The restaurant business is a funny thing, sometimes the clientele is not influenced as much by great food and service but goofy things like how you can actually drive into the lot. I have an old friend who was taught long ago by someone from the Mossman family that it’s important to have a parking lot entrance not too far after you’ve seen the building or people will just drive right past.

Which brings us to the second Goose Loonies that has opened in a location that for decades was The Garden Spot but it has been affected by all the construction going on if you’re coming from the southwest. Used to be you could turn left into the building’s lot from Truxtun. Not anymore. You have to drive north on Oak Street, then enter the lot north of the building. Coming from the northwest or downtown on the Crosstown freeway, it’s an easy in. Will such a goofy glitch affect business? People are pretty fickle.

The second Goose is a slightly different operation at this point. The menu when we visited was on paper, far more limited than the original and our waitress suggested it’s a work in progress. It seems stripped down compared to the Eastchester location we’ve visited often, with salads, sandwiches, gyros and a long list of specialty drinks. To be specific, four burgers, two sandwiches, a steak dinner, five salads, appetizers and five different gyros. I counted 21 beers and four wines. There are TVs everywhere tuned to sports, dozens of beers available on tap and a fair amount of patience required if you’re really hungry. Our pleasant waitress took our order, my companion ordering the lamb and beef gyro ($10) with a small Greek salad on the side ($6) while I chose the Goose club sandwich ($11).

I like the format of how you order on this menu. I wasn’t in the mood for fries that night, but if they came with my sandwich I would’ve eaten them. Instead they were $4 extra, so I skipped it. The quality of both selections was almost identical to what we’ve sampled in the past from the original Goose. The lamb and beef is rich with the house made tzatziki, tomato chunks and diced onions, the meat juicy and flavorful. It’s hard to get my companion to order anything else. I don’t believe I had the club sandwich before but it was made with a thick, grilled chicken breast, bacon, ham, cheddar cheese, tomato slices and a thick layer of finely shredded iceberg lettuce, cut into quarters and held together with toothpicks in each segment.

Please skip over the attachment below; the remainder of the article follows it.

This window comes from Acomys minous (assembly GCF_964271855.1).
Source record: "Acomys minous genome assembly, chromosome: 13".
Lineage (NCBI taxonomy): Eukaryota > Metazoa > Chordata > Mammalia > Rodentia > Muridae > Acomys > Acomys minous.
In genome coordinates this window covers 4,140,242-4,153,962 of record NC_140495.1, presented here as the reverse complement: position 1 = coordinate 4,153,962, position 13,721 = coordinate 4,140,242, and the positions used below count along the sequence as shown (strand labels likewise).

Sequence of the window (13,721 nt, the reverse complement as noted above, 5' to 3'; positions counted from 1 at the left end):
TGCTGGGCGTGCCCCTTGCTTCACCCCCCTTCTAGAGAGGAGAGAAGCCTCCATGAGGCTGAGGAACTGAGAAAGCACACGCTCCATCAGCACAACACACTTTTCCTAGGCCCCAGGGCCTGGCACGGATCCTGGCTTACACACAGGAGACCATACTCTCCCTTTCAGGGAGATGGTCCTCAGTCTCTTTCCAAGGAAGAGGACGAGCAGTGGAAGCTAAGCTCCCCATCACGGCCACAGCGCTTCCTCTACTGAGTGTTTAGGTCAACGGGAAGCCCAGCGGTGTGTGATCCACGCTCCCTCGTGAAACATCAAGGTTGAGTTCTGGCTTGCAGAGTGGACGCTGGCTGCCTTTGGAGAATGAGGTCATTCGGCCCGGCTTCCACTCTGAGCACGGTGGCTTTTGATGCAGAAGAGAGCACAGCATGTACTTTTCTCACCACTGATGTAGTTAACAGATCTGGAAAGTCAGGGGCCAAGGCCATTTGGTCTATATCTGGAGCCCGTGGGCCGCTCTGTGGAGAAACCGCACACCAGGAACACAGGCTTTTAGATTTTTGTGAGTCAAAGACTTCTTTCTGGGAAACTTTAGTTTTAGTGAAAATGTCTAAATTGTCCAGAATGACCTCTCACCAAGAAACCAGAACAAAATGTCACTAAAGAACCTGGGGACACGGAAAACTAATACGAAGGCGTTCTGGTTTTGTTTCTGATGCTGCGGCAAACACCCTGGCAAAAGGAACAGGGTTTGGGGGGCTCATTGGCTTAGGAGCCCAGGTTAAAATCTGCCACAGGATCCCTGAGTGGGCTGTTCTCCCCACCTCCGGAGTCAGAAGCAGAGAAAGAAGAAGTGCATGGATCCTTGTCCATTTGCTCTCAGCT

The biggest issue was the 40 minute wait for the food. The place was moderately busy on the weekday night we visited, but at some point we looked around and we noticed no one actually had food. Maybe they’re just here to drink, we thought, and noticed a table of eight nearby of mixed ages that looked like co-workers socializing after a day in the office. Not sure when they ordered their food, but they were there before us and their food arrived after ours.

How is this Goose different? One key difference is it’s open seven days a week, unlike the other Goose which is closed two days. The walls have wood shiplap, a large American flag, exposed ventilation tubes, lots of TVs spread around, there are large wine barrels around the room if you want to stand while eating or drinking, and there is a barber chair near the bar for shots and other shenanigans. My companion noted that Goose Loonies always has the best old rock music, from ZZ Top and Billy Joel to Van Halen’s “Jump” and Bruce Springsteen’s “Dancing in the Dark.” The best part is it’s not too loud so you can’t have a conversation. There is also a patio, though this is the time of year when it will be mighty hot and lonely out there. I love the restaurant’s slogan on the shirts and the sign outside: Eat. Drink. Local.

Pete Tittl’s Dining Out column appears here on Sundays. Email him at

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